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The Dodd-Frank bill is now the Dodd-Frank Act, after President Barack Obama signed the 2,300-page financial reform package into law.
Nearly two years after the events that began the dramatic failures and near-failures of the U.S. financial crisis, Congress and the White House have now set down their attempt to prevent another such crisis. And in his speech, Obama was quick to again raise the specter of American International Group Inc.’s financial products division. “Firms like AIG placed massive risky bets with borrowed money,” he said, adding that this act will “put a stop to taxpayer bailouts, once and for all.”
In those same two years, the wider insurance industry has struggled steadily to get out from under the shadow of AIG’s infamous investment arm. And in the debate over financial reform, insurers were generally successful in making sure their industry was not lumped in with other types of financial firms under these new regulators.
The American Insurance Association — echoing other industry groups — said it will now focus on the act’s implementation, making sure it is consistent with the intent of Congress, said AIA President and Chief Executive Officer Leigh Ann Pusey. She said one of the important next steps is making recommendations to the White House on who should lead the act’s Federal Insurance Office. “We’ll all be looking for suggestions to the administration on that,” she said.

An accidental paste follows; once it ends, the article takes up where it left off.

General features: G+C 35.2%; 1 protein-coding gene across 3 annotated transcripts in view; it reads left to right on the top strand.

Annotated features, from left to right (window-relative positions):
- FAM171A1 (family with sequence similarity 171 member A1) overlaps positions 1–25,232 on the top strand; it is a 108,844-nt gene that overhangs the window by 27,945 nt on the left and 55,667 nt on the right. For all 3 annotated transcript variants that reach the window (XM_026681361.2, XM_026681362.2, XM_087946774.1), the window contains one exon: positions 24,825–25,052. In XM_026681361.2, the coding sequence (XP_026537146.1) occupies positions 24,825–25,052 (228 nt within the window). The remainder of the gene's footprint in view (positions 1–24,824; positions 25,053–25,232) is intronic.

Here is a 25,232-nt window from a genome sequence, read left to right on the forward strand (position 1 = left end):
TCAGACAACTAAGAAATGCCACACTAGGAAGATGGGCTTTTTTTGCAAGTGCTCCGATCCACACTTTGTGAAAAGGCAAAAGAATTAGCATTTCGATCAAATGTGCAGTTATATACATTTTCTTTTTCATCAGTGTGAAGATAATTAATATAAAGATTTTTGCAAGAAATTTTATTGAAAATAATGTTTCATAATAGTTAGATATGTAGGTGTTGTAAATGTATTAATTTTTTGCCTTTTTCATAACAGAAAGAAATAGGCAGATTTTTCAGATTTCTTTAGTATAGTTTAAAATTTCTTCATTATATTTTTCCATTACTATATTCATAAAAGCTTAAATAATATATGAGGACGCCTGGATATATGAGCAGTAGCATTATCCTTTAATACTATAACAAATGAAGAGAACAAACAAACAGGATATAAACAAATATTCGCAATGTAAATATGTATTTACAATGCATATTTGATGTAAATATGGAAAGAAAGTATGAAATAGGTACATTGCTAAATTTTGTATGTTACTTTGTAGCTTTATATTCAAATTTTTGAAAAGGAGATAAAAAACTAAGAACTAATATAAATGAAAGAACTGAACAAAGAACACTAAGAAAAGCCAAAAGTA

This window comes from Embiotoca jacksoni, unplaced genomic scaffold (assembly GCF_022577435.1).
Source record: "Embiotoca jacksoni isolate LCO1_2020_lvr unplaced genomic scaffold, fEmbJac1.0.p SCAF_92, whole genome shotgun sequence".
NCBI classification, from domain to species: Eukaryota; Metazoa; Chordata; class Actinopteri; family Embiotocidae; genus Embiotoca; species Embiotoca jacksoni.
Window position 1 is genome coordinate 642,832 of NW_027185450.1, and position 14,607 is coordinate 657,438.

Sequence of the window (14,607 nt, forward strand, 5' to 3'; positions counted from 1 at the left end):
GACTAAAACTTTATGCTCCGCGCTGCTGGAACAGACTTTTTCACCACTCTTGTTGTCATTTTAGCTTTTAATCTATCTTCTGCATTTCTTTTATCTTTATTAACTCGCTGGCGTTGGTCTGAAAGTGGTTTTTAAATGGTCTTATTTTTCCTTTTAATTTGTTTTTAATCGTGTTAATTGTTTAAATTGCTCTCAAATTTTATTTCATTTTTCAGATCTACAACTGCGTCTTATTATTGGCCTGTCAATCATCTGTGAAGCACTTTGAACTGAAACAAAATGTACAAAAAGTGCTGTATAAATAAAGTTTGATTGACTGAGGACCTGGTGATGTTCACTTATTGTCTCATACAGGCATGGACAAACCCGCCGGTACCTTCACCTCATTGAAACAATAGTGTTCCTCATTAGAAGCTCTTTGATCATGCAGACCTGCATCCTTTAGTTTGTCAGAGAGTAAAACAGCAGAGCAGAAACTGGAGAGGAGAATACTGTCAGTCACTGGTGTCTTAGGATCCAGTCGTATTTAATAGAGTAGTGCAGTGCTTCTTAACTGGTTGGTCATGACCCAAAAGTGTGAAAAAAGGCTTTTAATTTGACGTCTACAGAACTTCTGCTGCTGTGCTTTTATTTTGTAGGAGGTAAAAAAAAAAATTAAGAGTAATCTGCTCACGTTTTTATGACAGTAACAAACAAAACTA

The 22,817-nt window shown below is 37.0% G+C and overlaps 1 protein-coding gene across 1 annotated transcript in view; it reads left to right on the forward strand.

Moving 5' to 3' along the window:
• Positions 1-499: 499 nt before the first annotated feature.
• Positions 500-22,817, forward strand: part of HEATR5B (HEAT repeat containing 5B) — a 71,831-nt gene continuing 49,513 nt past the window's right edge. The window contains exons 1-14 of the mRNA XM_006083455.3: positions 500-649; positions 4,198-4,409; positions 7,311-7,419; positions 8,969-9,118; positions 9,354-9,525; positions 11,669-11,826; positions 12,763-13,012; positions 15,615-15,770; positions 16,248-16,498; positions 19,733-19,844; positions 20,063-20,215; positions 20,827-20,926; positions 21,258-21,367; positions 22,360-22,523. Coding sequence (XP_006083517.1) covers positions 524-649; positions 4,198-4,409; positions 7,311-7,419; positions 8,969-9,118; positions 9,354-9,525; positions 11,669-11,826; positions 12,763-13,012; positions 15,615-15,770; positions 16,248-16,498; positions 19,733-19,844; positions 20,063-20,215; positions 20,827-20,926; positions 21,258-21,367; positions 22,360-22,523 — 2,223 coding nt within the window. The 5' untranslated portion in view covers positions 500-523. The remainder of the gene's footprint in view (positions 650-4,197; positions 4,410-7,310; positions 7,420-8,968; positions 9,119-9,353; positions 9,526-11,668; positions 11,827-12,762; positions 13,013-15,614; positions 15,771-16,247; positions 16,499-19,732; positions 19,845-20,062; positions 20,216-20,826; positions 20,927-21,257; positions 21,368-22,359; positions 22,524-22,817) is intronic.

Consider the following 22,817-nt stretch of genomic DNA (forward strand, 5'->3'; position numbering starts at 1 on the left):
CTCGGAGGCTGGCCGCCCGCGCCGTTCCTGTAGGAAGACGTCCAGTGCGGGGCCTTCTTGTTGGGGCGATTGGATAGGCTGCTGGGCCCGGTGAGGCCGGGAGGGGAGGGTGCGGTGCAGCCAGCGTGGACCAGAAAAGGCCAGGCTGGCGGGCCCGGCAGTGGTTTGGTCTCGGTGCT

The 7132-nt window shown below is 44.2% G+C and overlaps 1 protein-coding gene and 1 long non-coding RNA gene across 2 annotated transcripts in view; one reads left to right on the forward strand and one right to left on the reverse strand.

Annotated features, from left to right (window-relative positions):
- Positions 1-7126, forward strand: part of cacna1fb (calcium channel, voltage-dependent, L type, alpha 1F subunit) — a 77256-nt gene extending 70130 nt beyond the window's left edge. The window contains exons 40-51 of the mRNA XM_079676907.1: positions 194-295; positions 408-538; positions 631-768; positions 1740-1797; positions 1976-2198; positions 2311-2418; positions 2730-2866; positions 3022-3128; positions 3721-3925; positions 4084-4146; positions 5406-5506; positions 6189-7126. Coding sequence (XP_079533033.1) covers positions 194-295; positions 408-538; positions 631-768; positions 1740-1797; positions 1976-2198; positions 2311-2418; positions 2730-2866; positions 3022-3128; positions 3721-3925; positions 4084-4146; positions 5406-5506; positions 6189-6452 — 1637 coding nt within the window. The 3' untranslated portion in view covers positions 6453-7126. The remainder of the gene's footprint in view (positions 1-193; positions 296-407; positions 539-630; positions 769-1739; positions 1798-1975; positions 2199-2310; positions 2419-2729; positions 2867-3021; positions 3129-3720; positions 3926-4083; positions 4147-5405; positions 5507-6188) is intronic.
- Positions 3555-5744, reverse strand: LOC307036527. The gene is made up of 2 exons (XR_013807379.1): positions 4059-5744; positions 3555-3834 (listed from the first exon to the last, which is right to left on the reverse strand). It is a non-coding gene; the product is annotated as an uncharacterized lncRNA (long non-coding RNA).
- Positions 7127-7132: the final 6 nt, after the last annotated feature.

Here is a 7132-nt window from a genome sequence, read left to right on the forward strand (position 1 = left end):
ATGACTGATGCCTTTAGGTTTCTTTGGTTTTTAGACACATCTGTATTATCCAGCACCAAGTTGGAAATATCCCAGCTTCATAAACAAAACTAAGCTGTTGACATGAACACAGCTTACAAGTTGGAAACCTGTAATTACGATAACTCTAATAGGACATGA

“We hope the new FIO will provide policymakers with expert advice on the full spectrum of industry, much as federal banking and securities regulators do for their industries,” said Frank Keating, president and CEO of the American Council of Life Insurers, in a statement. “We look forward to initiating a dialogue with the FIO as soon as it is up and running.”
The only significant regulatory item directly targeted at insurers was the adoption of reforms long advocated by surplus lines groups. The new law puts taxation, regulatory and licensing authority exclusively into the home state of the insured, meaning that multistate policies would only have premiums taxed in a single state (BestWire, June 14, 2010). Charles Symington, senior vice president of government affairs for the Independent Insurance Agents & Brokers of America, called it “a perfect example of the appropriate way to modernize insurance regulation: targeted federal legislation to improve the state system without creating a federal regulator.”
The act also rejects the U.S. Securities and Exchange Commission’s ability to step in and regulate equity-indexed annuities, a development welcomed by companies who issue those products (BestWire, July 20, 2010).
Obama suggested this isn’t a finished process and that regulators will need to closely monitor how things are working. ‘We may need to make adjustments along the way,” the president said.
(Jesse A. Hamilton, Washington bureau manager: Jesse.Hamilton@ambest.com)